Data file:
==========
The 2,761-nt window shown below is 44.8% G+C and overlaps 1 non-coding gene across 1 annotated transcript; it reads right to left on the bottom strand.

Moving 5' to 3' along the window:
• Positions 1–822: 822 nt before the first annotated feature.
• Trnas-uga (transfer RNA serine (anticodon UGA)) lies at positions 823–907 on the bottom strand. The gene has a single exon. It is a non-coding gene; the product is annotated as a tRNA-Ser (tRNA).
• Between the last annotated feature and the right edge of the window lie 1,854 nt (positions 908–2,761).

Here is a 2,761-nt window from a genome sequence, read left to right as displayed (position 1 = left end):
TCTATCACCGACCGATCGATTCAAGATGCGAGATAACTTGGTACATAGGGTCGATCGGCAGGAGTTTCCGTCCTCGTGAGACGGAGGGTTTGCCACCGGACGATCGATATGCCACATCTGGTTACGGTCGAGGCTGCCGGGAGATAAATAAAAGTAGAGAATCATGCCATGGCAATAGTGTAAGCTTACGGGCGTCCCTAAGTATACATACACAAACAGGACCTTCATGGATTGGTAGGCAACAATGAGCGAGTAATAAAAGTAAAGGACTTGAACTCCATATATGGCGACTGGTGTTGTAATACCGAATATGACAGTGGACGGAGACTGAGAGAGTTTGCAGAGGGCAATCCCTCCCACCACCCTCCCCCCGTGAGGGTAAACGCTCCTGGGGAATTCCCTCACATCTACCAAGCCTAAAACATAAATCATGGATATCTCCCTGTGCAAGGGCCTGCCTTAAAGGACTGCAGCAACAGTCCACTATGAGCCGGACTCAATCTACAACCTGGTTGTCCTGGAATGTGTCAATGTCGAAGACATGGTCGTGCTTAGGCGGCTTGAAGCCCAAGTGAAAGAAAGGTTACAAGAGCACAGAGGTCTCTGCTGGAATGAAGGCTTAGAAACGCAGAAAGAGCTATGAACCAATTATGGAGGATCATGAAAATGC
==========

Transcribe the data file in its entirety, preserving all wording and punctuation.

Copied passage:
The 2,761-nt window shown below is 44.8% G+C and overlaps 1 non-coding gene across 1 annotated transcript; it reads right to left on the bottom strand.

Moving 5' to 3' along the window:
• Positions 1–822: 822 nt before the first annotated feature.
• Trnas-uga (transfer RNA serine (anticodon UGA)) lies at positions 823–907 on the bottom strand. The gene has a single exon. It is a non-coding gene; the product is annotated as a tRNA-Ser (tRNA).
• Between the last annotated feature and the right edge of the window lie 1,854 nt (positions 908–2,761).

Here is a 2,761-nt window from a genome sequence, read left to right as displayed (position 1 = left end):
TCTATCACCGACCGATCGATTCAAGATGCGAGATAACTTGGTACATAGGGTCGATCGGCAGGAGTTTCCGTCCTCGTGAGACGGAGGGTTTGCCACCGGACGATCGATATGCCACATCTGGTTACGGTCGAGGCTGCCGGGAGATAAATAAAAGTAGAGAATCATGCCATGGCAATAGTGTAAGCTTACGGGCGTCCCTAAGTATACATACACAAACAGGACCTTCATGGATTGGTAGGCAACAATGAGCGAGTAATAAAAGTAAAGGACTTGAACTCCATATATGGCGACTGGTGTTGTAATACCGAATATGACAGTGGACGGAGACTGAGAGAGTTTGCAGAGGGCAATCCCTCCCACCACCCTCCCCCCGTGAGGGTAAACGCTCCTGGGGAATTCCCTCACATCTACCAAGCCTAAAACATAAATCATGGATATCTCCCTGTGCAAGGGCCTGCCTTAAAGGACTGCAGCAACAGTCCACTATGAGCCGGACTCAATCTACAACCTGGTTGTCCTGGAATGTGTCAATGTCGAAGACATGGTCGTGCTTAGGCGGCTTGAAGCCCAAGTGAAAGAAAGGTTACAAGAGCACAGAGGTCTCTGCTGGAATGAAGGCTTAGAAACGCAGAAAGAGCTATGAACCAATTATGGAGGATCATGAAAATGC